But I think that's what he has replaced.
<ETA: Like wot Diver300 said below.>

What's it for?

The heating primary loop ( the radiator circuit ) is a closed system, unlike older systems which were open vented with a header tank.
It is pressurised to 1 bar when cold.
As you heat the water, it expands.
Water is very incompressible, so this results in the pressure rising dramatically.
There is a safety pressure relief valve which will open at 3 bar, but the system should not be getting to that.

The expansion vessel is a small tank attached to the loop, containing a rubber bladder which is filled with air to around 1 bar. This will occupy most of the volume of the tank with the system cold.
As the system heats up, the water expands into the expansion vessel, compressing the air in the bladder.
Air is much more compressible that just water, so the compressibility of the whole system increases.
This means that although the pressure will rise at it heats up, it can expand into the expansion vessel; the expansion vessel limits this pressure rise to something like 1.5 to 2 bar.

Sometimes, the air volume just gets lost due to leaky valves, and all it needs is pumping up.
This should be done on a de-pressurised and cold system.
They are normally pumped up to around 1 to 1.5 bar, it will usually say on them.

However, if there's water coming out the inflation valve, the bladder has failed, the air volume is lost and the whole thing fills up with water.
At this point, it can no longer serve any useful function: there's no expansion air volume.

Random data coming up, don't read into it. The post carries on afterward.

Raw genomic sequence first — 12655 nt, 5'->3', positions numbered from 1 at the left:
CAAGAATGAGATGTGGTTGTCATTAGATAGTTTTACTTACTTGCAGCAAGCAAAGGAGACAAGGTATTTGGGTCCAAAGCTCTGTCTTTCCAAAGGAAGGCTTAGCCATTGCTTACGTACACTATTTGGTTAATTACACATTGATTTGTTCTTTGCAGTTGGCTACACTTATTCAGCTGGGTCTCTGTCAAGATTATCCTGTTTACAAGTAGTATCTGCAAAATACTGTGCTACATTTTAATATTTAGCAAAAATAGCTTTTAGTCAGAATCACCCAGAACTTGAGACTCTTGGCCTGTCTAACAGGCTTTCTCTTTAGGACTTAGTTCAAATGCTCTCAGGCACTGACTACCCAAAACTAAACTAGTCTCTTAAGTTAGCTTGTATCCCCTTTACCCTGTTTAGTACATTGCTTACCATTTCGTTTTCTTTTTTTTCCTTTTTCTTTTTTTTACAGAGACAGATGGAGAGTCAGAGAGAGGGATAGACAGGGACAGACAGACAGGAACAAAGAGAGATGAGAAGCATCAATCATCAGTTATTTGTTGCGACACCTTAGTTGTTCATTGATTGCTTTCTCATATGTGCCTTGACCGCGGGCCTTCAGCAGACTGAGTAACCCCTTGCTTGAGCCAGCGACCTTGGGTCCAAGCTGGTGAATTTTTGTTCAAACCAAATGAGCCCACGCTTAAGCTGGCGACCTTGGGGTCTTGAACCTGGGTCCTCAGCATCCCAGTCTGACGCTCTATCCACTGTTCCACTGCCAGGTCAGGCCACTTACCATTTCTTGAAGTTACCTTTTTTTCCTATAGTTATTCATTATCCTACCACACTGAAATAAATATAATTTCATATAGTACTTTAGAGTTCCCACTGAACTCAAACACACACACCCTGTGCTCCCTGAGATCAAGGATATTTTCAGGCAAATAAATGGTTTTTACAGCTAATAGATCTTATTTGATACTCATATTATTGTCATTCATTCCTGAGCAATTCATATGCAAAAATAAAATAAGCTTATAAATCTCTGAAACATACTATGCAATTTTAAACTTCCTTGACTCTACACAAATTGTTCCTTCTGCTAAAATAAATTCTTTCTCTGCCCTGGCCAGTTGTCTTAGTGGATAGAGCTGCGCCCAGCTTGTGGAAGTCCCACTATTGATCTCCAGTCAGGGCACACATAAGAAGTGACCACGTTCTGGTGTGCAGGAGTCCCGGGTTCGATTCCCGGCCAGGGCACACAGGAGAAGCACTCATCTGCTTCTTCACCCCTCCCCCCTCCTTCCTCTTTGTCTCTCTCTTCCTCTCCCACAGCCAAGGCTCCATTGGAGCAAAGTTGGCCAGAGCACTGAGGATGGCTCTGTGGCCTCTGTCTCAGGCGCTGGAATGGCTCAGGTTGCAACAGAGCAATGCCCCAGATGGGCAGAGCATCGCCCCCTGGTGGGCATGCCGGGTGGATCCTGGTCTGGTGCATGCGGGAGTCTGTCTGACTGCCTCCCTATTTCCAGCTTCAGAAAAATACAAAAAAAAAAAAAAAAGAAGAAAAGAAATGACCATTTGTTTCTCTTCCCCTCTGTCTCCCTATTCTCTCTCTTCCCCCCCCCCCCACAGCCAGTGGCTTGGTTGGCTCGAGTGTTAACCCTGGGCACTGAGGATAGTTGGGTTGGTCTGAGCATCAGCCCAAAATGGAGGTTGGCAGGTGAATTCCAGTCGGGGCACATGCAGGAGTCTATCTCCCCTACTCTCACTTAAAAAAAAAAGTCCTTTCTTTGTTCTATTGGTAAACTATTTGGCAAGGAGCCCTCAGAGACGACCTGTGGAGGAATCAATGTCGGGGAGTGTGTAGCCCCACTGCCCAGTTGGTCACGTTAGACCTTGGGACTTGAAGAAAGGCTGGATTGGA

The whole system now has the very low compressibility of water, and your system will shoot up to 3 bar and then the relief valve will open venting pressure to outside.
When it cools, it will drop below 1 bar due to the vented water, and will need topping up again.





Re: Combi boilers - pressure and how do they work
« Reply #3 on: February 23, 2021, 06:05:40 pm »
You are supposed to disconnect the filling loop so that if the taps leak, you just get water leak out.

If the filling loop is disconnected and the pressure is still going up, it is most likely the heat exchanger within the boiler.

A boiler can't heat the domestic hot water directly, or hard water will cause limescale problems. So the boiler heats the pressurised water, and the pressurised water heats the domestic hot water via a heat exchanger. If the heat exchanger leaks, the mains water in the heat exchanger can leak into the pressurised water and raise the pressure too much.
Quote from: Kim
Paging Diver300.  Diver300 to the GSM Trimphone, please...

Re: Combi boilers - pressure and how do they work
« Reply #4 on: February 24, 2021, 11:57:57 am »